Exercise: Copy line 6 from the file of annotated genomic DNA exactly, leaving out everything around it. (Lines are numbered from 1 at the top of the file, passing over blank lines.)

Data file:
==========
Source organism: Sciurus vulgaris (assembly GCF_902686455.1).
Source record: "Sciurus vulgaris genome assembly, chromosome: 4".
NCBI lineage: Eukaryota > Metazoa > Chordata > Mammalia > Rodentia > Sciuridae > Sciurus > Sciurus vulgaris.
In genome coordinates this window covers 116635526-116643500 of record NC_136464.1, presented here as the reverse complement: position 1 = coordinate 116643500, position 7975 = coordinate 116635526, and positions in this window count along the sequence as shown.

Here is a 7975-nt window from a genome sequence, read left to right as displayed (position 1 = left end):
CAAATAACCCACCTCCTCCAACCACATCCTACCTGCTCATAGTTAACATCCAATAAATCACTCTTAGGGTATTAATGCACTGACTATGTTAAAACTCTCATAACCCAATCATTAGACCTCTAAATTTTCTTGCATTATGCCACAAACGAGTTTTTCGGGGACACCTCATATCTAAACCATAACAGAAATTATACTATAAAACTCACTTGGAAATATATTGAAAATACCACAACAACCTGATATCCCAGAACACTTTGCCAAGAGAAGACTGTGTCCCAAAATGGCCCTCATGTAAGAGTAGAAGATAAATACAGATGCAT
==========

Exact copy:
CAAATAACCCACCTCCTCCAACCACATCCTACCTGCTCATAGTTAACATCCAATAAATCACTCTTAGGGTATTAATGCACTGACTATGTTAAAACTCTCATAACCCAATCATTAGACCTCTAAATTTTCTTGCATTATGCCACAAACGAGTTTTTCGGGGACACCTCATATCTAAACCATAACAGAAATTATACTATAAAACTCACTTGGAAATATATTGAAAATACCACAACAACCTGATATCCCAGAACACTTTGCCAAGAGAAGACTGTGTCCCAAAATGGCCCTCATGTAAGAGTAGAAGATAAATACAGATGCAT